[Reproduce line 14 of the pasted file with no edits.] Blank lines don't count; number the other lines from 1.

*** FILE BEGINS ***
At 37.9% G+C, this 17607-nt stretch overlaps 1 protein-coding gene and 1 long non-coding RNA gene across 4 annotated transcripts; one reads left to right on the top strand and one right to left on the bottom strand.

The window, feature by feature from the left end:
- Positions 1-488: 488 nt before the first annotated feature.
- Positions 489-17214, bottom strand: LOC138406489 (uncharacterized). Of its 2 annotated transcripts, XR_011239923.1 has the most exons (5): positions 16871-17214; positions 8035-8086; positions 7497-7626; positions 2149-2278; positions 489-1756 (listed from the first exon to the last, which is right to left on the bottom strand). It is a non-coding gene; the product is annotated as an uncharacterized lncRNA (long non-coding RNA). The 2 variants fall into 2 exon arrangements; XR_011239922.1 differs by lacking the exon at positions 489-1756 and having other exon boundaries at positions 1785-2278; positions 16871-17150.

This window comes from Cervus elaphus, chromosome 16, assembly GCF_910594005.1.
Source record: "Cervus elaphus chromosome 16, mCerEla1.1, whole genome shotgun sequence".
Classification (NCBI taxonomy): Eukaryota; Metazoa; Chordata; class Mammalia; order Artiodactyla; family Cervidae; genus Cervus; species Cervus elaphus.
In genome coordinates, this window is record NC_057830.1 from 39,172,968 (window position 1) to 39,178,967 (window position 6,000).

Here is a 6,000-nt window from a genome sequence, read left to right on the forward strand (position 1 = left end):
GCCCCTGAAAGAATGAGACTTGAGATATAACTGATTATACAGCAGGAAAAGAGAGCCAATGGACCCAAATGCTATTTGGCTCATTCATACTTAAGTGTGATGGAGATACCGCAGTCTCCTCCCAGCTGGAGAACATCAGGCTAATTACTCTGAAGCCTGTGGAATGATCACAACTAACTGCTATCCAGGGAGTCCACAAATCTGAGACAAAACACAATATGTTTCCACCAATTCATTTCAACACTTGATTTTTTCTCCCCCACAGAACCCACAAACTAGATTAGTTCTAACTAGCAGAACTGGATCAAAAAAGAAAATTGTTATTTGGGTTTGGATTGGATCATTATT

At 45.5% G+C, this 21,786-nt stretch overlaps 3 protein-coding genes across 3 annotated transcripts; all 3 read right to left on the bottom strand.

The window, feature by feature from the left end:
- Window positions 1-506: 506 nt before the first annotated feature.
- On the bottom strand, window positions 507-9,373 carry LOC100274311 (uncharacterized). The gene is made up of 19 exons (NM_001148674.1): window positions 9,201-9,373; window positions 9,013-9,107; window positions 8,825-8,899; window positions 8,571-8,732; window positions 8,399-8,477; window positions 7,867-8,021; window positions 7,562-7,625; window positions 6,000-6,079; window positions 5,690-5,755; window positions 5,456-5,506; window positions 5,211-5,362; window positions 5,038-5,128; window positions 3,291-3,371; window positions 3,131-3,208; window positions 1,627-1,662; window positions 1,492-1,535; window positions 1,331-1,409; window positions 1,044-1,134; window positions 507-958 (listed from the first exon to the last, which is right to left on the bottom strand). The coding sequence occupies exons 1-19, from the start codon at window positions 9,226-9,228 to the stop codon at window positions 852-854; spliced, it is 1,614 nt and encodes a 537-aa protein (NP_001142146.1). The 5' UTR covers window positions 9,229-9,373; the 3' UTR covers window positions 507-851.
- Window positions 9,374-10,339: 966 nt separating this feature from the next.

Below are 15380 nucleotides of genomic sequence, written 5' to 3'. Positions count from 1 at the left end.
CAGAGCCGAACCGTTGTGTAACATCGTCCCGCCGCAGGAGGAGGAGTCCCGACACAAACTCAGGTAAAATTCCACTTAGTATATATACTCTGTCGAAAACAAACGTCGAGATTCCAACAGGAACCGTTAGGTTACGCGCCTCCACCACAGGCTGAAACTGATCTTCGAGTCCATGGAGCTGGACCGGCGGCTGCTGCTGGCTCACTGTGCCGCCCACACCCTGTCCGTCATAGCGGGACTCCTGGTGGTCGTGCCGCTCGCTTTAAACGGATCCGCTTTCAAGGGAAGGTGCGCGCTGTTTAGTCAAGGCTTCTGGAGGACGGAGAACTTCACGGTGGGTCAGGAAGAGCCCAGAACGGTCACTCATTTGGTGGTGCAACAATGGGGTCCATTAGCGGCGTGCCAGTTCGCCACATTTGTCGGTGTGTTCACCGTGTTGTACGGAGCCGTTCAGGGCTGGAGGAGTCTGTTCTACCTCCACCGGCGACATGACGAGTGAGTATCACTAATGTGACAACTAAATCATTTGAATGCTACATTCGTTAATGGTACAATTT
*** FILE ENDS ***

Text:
- On the bottom strand, window positions 507-9,373 carry LOC100274311 (uncharacterized). The gene is made up of 19 exons (NM_001148674.1): window positions 9,201-9,373; window positions 9,013-9,107; window positions 8,825-8,899; window positions 8,571-8,732; window positions 8,399-8,477; window positions 7,867-8,021; window positions 7,562-7,625; window positions 6,000-6,079; window positions 5,690-5,755; window positions 5,456-5,506; window positions 5,211-5,362; window positions 5,038-5,128; window positions 3,291-3,371; window positions 3,131-3,208; window positions 1,627-1,662; window positions 1,492-1,535; window positions 1,331-1,409; window positions 1,044-1,134; window positions 507-958 (listed from the first exon to the last, which is right to left on the bottom strand). The coding sequence occupies exons 1-19, from the start codon at window positions 9,226-9,228 to the stop codon at window positions 852-854; spliced, it is 1,614 nt and encodes a 537-aa protein (NP_001142146.1). The 5' UTR covers window positions 9,229-9,373; the 3' UTR covers window positions 507-851.